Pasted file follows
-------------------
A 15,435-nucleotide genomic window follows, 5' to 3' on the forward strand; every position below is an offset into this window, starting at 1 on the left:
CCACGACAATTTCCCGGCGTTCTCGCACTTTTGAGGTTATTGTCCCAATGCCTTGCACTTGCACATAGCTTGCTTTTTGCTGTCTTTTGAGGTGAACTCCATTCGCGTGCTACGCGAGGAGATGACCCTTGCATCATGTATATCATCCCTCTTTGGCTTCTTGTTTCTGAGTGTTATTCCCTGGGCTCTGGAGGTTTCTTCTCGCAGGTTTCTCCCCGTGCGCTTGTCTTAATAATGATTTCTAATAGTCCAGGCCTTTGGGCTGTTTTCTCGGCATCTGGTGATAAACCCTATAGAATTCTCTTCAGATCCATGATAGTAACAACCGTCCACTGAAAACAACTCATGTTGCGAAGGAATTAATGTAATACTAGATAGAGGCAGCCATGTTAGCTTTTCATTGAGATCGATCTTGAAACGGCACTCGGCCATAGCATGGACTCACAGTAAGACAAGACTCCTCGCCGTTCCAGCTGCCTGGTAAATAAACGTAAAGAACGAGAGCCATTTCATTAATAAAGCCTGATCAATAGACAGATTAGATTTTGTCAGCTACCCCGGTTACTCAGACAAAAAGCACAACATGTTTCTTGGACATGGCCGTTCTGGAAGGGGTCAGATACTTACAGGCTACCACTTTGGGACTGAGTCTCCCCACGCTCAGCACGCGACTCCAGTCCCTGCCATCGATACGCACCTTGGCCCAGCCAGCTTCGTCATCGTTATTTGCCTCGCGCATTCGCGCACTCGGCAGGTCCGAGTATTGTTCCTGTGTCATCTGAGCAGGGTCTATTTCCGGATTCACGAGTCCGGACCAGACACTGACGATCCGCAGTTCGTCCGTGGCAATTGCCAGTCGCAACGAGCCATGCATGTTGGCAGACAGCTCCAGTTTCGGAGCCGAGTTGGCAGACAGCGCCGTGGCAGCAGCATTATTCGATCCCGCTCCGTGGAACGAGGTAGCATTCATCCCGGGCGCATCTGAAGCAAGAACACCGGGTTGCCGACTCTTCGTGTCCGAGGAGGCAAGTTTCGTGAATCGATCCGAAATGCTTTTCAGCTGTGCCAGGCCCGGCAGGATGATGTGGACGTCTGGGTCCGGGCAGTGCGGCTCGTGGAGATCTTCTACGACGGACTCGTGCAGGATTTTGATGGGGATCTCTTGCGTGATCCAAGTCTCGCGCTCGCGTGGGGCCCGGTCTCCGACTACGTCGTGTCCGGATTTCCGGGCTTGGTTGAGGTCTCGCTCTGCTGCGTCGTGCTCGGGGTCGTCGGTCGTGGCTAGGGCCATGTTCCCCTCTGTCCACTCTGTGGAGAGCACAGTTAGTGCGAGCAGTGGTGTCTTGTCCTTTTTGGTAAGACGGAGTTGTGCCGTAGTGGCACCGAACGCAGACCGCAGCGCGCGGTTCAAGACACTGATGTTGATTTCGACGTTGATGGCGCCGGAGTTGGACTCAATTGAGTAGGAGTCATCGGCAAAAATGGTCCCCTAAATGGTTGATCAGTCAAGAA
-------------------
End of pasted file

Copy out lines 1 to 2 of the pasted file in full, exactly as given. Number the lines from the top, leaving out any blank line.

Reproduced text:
A 15,435-nucleotide genomic window follows, 5' to 3' on the forward strand; every position below is an offset into this window, starting at 1 on the left:
CCACGACAATTTCCCGGCGTTCTCGCACTTTTGAGGTTATTGTCCCAATGCCTTGCACTTGCACATAGCTTGCTTTTTGCTGTCTTTTGAGGTGAACTCCATTCGCGTGCTACGCGAGGAGATGACCCTTGCATCATGTATATCATCCCTCTTTGGCTTCTTGTTTCTGAGTGTTATTCCCTGGGCTCTGGAGGTTTCTTCTCGCAGGTTTCTCCCCGTGCGCTTGTCTTAATAATGATTTCTAATAGTCCAGGCCTTTGGGCTGTTTTCTCGGCATCTGGTGATAAACCCTATAGAATTCTCTTCAGATCCATGATAGTAACAACCGTCCACTGAAAACAACTCATGTTGCGAAGGAATTAATGTAATACTAGATAGAGGCAGCCATGTTAGCTTTTCATTGAGATCGATCTTGAAACGGCACTCGGCCATAGCATGGACTCACAGTAAGACAAGACTCCTCGCCGTTCCAGCTGCCTGGTAAATAAACGTAAAGAACGAGAGCCATTTCATTAATAAAGCCTGATCAATAGACAGATTAGATTTTGTCAGCTACCCCGGTTACTCAGACAAAAAGCACAACATGTTTCTTGGACATGGCCGTTCTGGAAGGGGTCAGATACTTACAGGCTACCACTTTGGGACTGAGTCTCCCCACGCTCAGCACGCGACTCCAGTCCCTGCCATCGATACGCACCTTGGCCCAGCCAGCTTCGTCATCGTTATTTGCCTCGCGCATTCGCGCACTCGGCAGGTCCGAGTATTGTTCCTGTGTCATCTGAGCAGGGTCTATTTCCGGATTCACGAGTCCGGACCAGACACTGACGATCCGCAGTTCGTCCGTGGCAATTGCCAGTCGCAACGAGCCATGCATGTTGGCAGACAGCTCCAGTTTCGGAGCCGAGTTGGCAGACAGCGCCGTGGCAGCAGCATTATTCGATCCCGCTCCGTGGAACGAGGTAGCATTCATCCCGGGCGCATCTGAAGCAAGAACACCGGGTTGCCGACTCTTCGTGTCCGAGGAGGCAAGTTTCGTGAATCGATCCGAAATGCTTTTCAGCTGTGCCAGGCCCGGCAGGATGATGTGGACGTCTGGGTCCGGGCAGTGCGGCTCGTGGAGATCTTCTACGACGGACTCGTGCAGGATTTTGATGGGGATCTCTTGCGTGATCCAAGTCTCGCGCTCGCGTGGGGCCCGGTCTCCGACTACGTCGTGTCCGGATTTCCGGGCTTGGTTGAGGTCTCGCTCTGCTGCGTCGTGCTCGGGGTCGTCGGTCGTGGCTAGGGCCATGTTCCCCTCTGTCCACTCTGTGGAGAGCACAGTTAGTGCGAGCAGTGGTGTCTTGTCCTTTTTGGTAAGACGGAGTTGTGCCGTAGTGGCACCGAACGCAGACCGCAGCGCGCGGTTCAAGACACTGATGTTGATTTCGACGTTGATGGCGCCGGAGTTGGACTCAATTGAGTAGGAGTCATCGGCAAAAATGGTCCCCTAAATGGTTGATCAGTCAAGAA